April 5, 2014


'Für' is an accusative preposition, and so its object in this case has to be the accusative 'dich'.

April 5, 2014


Thanks! I did not know this!

April 5, 2014


When dealing with prepositions, I found that a good way to tackle them was to learn the nine two-way prepositions (which can change between dative and accusative case depending on whether they describe motion or location). After that, the rest of the prepositions become fairly easy, because only one particular case ever works and so you'll internalise their cases as you use them.

April 5, 2014


Both extra and especially aren't prepositions. Did they just add this word in because?

March 1, 2014


Would "specifically" be an acceptable translation of "extra" in this sentence? I feel as if it is similar enough to "especially" to warrant it being accepted as a correct answer, but I'd like some confirmation on these thoughts. I'm still going to report it in hopes that it is accepted, but I felt it would be a good idea to bring it up here. Danke schön!

June 27, 2014


What's the difference between das den der and die when it comes to singular nouns? And which of them becomes diesen , dieses , and what else is there?

July 26, 2015


das, der, die, den, dem and des all mean "the," but which one is used depends not only on the gender of the noun it's referring to, but also which grammatical case that noun is in. "diese" and all its various forms mean "this," and they also depend on the gender and case of the noun they refer to. Here's a little list of when to use which, put into categories based on the cases.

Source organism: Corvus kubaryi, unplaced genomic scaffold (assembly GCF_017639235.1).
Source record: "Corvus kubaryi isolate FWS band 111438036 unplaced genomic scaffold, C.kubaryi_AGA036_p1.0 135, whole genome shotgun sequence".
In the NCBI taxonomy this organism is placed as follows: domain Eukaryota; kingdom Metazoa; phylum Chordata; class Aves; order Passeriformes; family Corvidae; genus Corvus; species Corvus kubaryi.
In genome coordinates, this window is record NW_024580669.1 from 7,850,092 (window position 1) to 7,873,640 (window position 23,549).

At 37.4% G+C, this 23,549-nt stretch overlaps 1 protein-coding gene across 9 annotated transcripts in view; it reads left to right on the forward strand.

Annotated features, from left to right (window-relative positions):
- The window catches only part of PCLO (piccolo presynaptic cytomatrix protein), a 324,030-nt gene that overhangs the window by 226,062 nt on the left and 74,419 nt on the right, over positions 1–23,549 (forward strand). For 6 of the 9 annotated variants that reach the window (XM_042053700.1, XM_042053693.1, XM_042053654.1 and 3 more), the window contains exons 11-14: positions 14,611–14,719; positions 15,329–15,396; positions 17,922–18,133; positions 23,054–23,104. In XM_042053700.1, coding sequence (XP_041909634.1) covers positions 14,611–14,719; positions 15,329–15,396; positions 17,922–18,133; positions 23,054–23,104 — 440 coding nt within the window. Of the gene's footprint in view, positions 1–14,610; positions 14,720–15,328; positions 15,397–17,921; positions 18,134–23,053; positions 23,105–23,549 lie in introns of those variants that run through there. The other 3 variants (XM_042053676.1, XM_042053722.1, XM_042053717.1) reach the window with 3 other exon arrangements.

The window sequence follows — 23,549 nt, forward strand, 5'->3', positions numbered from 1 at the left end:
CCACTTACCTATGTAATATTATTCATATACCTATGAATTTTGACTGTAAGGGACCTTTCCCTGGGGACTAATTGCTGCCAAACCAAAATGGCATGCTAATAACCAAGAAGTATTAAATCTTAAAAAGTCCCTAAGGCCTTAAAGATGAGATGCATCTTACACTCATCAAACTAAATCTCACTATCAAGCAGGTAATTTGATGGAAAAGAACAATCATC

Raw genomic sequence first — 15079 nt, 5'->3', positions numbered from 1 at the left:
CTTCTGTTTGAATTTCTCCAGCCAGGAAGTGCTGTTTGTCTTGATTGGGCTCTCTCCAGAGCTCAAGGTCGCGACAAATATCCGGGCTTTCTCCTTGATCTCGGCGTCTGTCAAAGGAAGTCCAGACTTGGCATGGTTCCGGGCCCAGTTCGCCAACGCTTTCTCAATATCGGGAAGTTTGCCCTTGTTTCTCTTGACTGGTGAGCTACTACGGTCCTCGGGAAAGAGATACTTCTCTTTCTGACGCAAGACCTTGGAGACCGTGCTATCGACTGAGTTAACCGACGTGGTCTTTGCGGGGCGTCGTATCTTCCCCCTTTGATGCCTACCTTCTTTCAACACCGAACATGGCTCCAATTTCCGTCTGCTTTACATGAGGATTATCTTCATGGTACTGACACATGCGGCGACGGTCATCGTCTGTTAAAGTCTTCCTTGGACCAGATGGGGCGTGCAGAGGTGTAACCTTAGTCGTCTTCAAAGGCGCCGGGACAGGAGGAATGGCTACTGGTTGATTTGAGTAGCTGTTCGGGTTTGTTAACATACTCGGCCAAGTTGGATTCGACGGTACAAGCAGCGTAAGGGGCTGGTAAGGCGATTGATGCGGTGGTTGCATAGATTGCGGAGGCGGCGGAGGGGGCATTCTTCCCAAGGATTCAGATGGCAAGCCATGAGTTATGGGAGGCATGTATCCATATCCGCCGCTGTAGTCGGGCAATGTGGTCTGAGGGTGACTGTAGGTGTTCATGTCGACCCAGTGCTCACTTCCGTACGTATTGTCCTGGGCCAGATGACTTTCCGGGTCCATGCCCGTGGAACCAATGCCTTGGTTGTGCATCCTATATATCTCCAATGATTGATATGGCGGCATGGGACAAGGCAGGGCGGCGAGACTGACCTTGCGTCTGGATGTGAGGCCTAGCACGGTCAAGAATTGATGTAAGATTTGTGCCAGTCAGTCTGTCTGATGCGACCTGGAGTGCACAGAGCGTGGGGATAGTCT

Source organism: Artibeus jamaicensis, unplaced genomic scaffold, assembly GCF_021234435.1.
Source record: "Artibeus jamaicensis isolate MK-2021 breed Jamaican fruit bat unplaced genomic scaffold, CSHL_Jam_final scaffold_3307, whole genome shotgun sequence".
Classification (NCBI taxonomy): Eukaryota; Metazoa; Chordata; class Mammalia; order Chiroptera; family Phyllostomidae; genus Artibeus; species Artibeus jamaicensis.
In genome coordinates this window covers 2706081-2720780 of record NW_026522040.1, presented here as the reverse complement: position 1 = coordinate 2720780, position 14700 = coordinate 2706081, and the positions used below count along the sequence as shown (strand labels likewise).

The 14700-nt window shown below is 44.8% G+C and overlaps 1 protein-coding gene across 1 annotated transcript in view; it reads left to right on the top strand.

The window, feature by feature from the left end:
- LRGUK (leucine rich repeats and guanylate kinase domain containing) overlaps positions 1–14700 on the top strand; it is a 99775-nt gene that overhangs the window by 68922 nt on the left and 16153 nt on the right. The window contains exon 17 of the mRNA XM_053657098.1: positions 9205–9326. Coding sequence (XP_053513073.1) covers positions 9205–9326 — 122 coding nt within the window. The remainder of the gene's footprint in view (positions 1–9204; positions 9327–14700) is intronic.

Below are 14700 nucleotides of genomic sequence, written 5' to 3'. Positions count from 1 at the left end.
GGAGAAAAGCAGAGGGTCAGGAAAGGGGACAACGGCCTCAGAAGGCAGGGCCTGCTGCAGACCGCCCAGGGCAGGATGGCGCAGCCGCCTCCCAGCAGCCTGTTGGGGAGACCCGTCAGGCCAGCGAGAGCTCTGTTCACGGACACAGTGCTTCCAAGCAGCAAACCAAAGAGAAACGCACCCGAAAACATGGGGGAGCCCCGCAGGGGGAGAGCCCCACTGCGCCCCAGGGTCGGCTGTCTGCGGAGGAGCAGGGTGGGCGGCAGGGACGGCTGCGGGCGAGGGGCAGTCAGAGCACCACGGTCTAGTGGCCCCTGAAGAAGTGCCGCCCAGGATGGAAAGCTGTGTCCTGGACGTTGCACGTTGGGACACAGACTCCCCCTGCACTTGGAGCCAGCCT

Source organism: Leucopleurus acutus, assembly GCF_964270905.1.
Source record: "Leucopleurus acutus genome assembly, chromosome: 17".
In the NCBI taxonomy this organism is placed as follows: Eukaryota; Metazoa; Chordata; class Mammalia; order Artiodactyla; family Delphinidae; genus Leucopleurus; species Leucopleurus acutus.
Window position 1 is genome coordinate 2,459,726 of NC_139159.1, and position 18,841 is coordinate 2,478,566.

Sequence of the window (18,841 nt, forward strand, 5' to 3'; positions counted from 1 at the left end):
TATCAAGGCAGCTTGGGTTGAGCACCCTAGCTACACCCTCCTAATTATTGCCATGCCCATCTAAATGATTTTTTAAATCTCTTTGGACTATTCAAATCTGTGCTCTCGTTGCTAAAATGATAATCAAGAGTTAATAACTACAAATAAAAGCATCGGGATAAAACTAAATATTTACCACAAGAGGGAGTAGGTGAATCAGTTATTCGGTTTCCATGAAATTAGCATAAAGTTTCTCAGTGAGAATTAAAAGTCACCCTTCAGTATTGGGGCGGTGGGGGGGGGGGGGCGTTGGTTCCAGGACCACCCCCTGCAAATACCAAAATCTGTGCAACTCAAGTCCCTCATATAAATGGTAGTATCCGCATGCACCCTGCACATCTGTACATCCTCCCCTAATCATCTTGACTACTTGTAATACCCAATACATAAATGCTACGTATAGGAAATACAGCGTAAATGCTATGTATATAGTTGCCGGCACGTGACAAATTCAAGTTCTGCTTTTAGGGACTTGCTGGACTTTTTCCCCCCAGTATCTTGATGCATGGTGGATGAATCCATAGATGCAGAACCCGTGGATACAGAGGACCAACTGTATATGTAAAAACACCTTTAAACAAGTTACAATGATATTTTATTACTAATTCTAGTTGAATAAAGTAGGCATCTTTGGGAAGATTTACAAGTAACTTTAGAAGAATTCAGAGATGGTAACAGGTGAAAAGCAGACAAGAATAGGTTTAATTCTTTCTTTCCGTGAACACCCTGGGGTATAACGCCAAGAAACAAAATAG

• neuter = das/dieses
  • masculine = der/dieser
  • feminine = die/diese
  • plural = die/diese


  • neuter = das/dieses
  • masculine = den/diesen
  • feminine = die/diese
  • plural = die/diese


  • neuter = dem/diesem
  • masculine = dem/diesem
  • feminine = der/dieser
  • plural = den/diesen


  • neuter = des/dieses
  • masculine = des/dieses
  • feminine = der/dieser
  • plural = der/dieser

Here is a link that also shows what versions of possessive pronouns (i.e. mein, sein, dein) to use according to case and gender.

Here you can find an excellent dictionary that will tell you what gender a noun is as well as its plural form, along with several examples and similar words.

A word of caution: Adjectives that precede the noun they modify also vary according to case and gender, getting special endings according to which they fall under. Here is a link for those special endings.